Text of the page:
At the largest centres depots for housing, coaling, watering, and repairing of locomotives, etc., are established. They should adjoin the passenger and goods stations, but be kept quite distinct from them. Water-tanks, coal-shoots, ashpits, and turntables are also necessary. Difference of opinion seems to exist as to whether a rectangular or circular building is more economical. Some of the largest locomotive depots in this country are those at Crewe, Derby, and Swindon, and in America, at Altoona.
(e) Locomotives, Carriages, and Waggons. Since the days of George Stephenson's famous Rocket the locomotive has, of all the factors going to form a railway, undergone perhaps the least change. It consists now, as then, of a fire-box in which combustion takes place; of a boiler filled with water surrounding tubes through which the heated gases given off by combustion in the fire-box, flow, heating the water on their way and converting it into steam; of a pair of cylinders (or in compound engines three or perhaps four cylinders), to which the steam is conducted from the boiler by suitable pipes; of a piston-head, moving steam-tight in this cylinder, and attached to a piston-rod, which, connected by cranks to the axle of the driving-wheels, revolves these latter; and of eccentrics, which are so fixed to the axle and connected with the valve-motion that steam is admitted as desired to the cylinders. These are the main features of almost all locomotives; minor details, of course, vary in particular cases, but not to any great extent. There are, for instance, bar frames and plate-frames, Wootton and Belpaire fireboxes, etc.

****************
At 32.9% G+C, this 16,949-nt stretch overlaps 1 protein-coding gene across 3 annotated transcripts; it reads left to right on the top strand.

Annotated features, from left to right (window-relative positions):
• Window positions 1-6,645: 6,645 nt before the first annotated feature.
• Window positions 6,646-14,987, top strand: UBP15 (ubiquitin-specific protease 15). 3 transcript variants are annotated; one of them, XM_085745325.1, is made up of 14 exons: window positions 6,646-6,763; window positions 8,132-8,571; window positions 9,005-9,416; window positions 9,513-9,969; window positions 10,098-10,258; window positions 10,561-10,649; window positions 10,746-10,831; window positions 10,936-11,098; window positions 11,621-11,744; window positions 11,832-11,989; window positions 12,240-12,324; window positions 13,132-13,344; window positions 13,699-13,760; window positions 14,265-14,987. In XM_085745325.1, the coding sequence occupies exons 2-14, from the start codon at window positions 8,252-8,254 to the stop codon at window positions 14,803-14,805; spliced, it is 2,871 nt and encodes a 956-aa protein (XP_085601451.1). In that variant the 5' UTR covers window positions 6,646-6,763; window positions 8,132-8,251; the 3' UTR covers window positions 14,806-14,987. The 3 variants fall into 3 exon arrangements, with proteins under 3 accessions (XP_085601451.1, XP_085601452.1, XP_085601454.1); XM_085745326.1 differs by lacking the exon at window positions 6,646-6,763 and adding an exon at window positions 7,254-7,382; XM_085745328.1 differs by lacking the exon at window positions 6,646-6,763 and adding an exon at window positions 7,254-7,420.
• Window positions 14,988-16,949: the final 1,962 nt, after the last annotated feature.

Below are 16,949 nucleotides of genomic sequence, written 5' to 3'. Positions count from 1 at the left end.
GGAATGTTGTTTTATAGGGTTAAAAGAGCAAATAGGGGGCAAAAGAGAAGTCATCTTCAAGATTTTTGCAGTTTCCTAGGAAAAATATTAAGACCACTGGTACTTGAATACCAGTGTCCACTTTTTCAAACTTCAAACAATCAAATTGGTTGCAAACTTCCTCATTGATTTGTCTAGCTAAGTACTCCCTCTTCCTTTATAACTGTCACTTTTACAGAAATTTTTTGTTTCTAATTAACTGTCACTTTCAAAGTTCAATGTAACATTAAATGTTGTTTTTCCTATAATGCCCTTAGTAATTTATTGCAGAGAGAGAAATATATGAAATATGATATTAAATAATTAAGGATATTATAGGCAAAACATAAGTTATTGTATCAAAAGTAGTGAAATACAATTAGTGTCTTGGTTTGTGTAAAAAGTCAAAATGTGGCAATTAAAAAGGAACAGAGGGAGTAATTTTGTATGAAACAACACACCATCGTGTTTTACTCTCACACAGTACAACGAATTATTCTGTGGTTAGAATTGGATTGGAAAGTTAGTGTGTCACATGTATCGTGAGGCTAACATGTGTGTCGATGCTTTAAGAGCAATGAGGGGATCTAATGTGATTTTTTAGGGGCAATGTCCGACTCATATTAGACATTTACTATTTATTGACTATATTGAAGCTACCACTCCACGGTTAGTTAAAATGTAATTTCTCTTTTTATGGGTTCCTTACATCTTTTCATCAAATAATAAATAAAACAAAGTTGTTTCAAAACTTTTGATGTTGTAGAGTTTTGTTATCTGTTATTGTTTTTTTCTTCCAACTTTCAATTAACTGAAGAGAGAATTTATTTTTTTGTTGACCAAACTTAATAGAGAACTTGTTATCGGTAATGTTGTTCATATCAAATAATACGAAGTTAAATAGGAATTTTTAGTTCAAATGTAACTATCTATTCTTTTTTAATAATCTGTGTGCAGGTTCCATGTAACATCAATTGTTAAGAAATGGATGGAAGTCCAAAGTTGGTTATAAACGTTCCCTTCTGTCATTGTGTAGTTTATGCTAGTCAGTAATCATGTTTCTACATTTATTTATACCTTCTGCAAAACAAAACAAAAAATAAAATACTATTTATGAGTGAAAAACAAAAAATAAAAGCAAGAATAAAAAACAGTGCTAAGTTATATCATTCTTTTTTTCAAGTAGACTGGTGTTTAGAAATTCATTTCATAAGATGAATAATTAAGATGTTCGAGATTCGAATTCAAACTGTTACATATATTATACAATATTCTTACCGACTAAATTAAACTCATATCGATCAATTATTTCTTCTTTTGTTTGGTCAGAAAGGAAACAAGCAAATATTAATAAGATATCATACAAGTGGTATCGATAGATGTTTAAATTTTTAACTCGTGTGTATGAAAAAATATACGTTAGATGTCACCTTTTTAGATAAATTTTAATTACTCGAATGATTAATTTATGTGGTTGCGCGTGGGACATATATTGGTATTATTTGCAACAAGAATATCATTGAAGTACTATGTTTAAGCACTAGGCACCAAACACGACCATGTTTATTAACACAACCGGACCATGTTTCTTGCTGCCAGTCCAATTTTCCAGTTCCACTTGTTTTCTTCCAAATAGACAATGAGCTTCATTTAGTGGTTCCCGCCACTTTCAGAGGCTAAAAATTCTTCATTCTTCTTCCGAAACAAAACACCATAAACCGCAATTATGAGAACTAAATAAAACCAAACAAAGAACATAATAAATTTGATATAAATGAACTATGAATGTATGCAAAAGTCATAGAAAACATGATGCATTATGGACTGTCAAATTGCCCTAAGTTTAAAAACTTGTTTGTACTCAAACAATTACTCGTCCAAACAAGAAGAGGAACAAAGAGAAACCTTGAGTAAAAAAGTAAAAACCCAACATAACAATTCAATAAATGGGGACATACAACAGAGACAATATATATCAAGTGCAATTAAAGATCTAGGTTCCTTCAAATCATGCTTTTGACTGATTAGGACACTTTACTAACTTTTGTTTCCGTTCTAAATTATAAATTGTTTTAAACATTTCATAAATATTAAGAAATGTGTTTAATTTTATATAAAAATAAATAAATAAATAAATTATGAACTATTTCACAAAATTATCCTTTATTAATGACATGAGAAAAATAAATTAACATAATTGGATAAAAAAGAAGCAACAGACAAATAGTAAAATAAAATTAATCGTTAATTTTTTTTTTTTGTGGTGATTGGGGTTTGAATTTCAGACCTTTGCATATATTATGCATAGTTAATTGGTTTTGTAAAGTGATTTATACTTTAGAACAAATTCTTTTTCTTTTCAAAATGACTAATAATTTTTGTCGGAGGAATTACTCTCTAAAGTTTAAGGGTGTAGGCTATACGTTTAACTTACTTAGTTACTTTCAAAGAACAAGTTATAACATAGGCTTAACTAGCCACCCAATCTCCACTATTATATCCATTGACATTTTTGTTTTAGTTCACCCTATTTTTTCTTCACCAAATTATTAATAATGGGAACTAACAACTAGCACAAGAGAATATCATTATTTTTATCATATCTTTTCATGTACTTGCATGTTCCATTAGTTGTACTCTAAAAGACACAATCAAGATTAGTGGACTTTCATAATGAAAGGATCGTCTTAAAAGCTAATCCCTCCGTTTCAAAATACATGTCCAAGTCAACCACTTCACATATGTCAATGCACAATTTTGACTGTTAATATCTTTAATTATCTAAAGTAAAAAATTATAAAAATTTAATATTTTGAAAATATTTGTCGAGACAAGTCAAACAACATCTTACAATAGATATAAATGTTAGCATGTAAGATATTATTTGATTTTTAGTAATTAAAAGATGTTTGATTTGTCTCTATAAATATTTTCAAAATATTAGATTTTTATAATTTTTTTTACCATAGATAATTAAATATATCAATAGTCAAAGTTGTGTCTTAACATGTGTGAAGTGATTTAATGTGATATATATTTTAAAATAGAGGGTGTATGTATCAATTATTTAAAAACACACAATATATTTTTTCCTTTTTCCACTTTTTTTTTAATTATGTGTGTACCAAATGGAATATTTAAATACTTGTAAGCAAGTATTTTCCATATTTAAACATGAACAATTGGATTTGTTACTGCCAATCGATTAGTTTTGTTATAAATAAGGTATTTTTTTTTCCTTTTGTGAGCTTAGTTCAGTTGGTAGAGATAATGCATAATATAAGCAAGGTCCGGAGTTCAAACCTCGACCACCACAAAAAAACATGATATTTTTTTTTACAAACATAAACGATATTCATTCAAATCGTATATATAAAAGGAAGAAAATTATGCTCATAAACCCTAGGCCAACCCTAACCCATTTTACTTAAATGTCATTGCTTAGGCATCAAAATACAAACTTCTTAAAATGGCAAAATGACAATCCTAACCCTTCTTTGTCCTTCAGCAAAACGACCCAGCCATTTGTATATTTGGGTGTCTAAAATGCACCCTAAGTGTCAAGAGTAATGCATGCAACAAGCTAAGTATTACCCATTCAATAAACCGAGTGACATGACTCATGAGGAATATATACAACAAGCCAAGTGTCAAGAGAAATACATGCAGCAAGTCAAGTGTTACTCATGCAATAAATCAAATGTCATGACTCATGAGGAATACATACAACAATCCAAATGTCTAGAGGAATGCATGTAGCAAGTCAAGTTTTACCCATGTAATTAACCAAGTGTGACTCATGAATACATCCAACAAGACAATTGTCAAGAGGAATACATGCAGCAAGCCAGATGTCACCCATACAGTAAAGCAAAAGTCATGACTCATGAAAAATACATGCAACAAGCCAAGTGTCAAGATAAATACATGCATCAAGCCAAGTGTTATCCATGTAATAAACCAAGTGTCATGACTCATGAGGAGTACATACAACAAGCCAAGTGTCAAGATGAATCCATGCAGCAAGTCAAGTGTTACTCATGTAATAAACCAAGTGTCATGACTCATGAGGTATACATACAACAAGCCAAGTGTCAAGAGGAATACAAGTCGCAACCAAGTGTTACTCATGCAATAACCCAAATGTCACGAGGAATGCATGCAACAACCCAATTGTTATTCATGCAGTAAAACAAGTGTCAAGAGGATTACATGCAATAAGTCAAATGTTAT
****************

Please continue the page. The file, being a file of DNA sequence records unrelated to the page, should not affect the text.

But although there is great similarity in the main points of locomotive construction, there is considerable variation in size and weight. In the old days single-driver locomotives were largely used; but, as trains grew heavier and faster, it was found that adhesion was insufficient, and accordingly the load on the driving wheel was increased until it was as heavy as the permanent way would bear. Then, in order to distribute weight, four-coupled engines were introduced, and these are now, with driving wheels about 6-1/2 to 7 feet in diameter, used almost solely for passenger train working. For goods traffic six-coupled locomotives with wheels about five feet give the best results, and for heavy trains on severe grades eight and even ten coupled types are employed. Suburban traffic is generally worked by tank engines, which carry their water at the side of the boiler and their coal in a small bunker behind, and thus dispense with a tender. Main-line locomotives of recent years weigh in most cases more than 70 tons, including tender.